In her decade-long tenure at the Gates Foundation, Sylvia Mathews Burwell learned a lot about the close links between disease, poverty, and development. To be sure, the new Health and Human Services Secretary will be inundated with tough and pressing issues such as the Affordable Care Act and the start of a second decade of flat funding for the NIH, among others. But Ms. Burwell's deep knowledge of global development will also position her to tackle a unique but mostly hidden problem among the poorest Americans.
More than five years ago, new information came to light about a group of chronic and debilitating neglected infections that mostly occur among the 20 million Americans living in extreme poverty. These neglected infections closely resemble the neglected tropical diseases -- parasitic diseases and related infections -- that plague the billion people living below the World Bank poverty line. In some cases, the diseases are the same.
America's neglected infections of poverty affect the extreme poor living in the southern United States, especially Texas and the Gulf Coast. They are not rare diseases. Today, hundreds of thousands of Americans live with Chagas disease, a debilitating heart condition. A new economic analysis attributes $864 million in economic losses in the U.S. to Chagas disease. At least two parasitic worm infections that cause neurologic deficits are common among the poor and disproportionately strike people of color.
Dengue fever is a mosquito-transmitted viral infection that today is decimating parts of Brazil, India, and Indonesia. Over the last decade dengue has emerged in Texas and Florida where it could become a leading health disparity among impoverished families exposed to mosquito bites because they live in squalor and degraded housing and environmental conditions. Other insect transmitted viral and bacterial infections include West Nile virus infection and murine typhus. In all, at least 10 major neglected infections of poverty have been identified, which together affect millions of impoverished Americans.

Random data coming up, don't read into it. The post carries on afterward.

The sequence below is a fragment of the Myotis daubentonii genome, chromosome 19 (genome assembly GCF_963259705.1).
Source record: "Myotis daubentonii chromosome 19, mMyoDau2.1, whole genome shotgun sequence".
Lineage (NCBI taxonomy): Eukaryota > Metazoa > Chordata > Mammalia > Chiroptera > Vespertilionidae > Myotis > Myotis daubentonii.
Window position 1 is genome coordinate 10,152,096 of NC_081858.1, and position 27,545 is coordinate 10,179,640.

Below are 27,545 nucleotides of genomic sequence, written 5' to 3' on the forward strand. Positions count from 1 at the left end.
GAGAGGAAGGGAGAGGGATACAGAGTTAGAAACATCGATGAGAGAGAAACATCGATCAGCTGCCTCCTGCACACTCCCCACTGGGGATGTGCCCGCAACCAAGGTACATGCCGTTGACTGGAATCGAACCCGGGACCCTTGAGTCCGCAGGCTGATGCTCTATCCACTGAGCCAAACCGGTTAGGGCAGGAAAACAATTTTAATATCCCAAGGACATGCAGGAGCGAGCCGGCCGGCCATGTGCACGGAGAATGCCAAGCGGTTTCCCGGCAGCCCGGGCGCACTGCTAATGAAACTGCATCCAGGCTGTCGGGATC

Neglected diseases affect not only health but also a person's or family's economic potential through adverse effects on worker productivity, child development, and pregnancy.
It would therefore be exciting to see the new HHS Secretary call for a comprehensive program to address America's neglected infections. The needs are pervasive, but priorities include initiating programs of active surveillance to actually assess the full extent of these diseases in poor communities, and to determine how they are transmitted. It is erroneously assumed that most of these neglected infections are imported through immigration, whereas our National School of Tropical Medicine of Baylor College of Medicine together with the Harris Health System is diagnosing and treating individuals who have never left Texas or even Houston. Sadly, most physicians and health care professionals are not trained in how to recognize, manage, or treat neglected infections, so that educational outreach and efforts to make health care professionals aware of these diseases are needed. Finally, we need new and improved diagnostics, and new interventions such as drugs and vaccines. Thus focused research and development initiatives will need to be introduced.
The new HHS Secretary will have a lot on her plate in 2014. It is my hope that with her unique skill set, Ms. Burwell will address this vital and most glaring health disparity among the poorest of the poor in the southern United States.
Peter Hotez is president of the Sabin Vaccine Institute, Texas Children's Hospital Endowed Chair in Tropical Pediatrics, and dean of the National School of Tropical Medicine at Baylor College of Medicine. He is also Baker Fellow in Disease and Poverty at Rice University.
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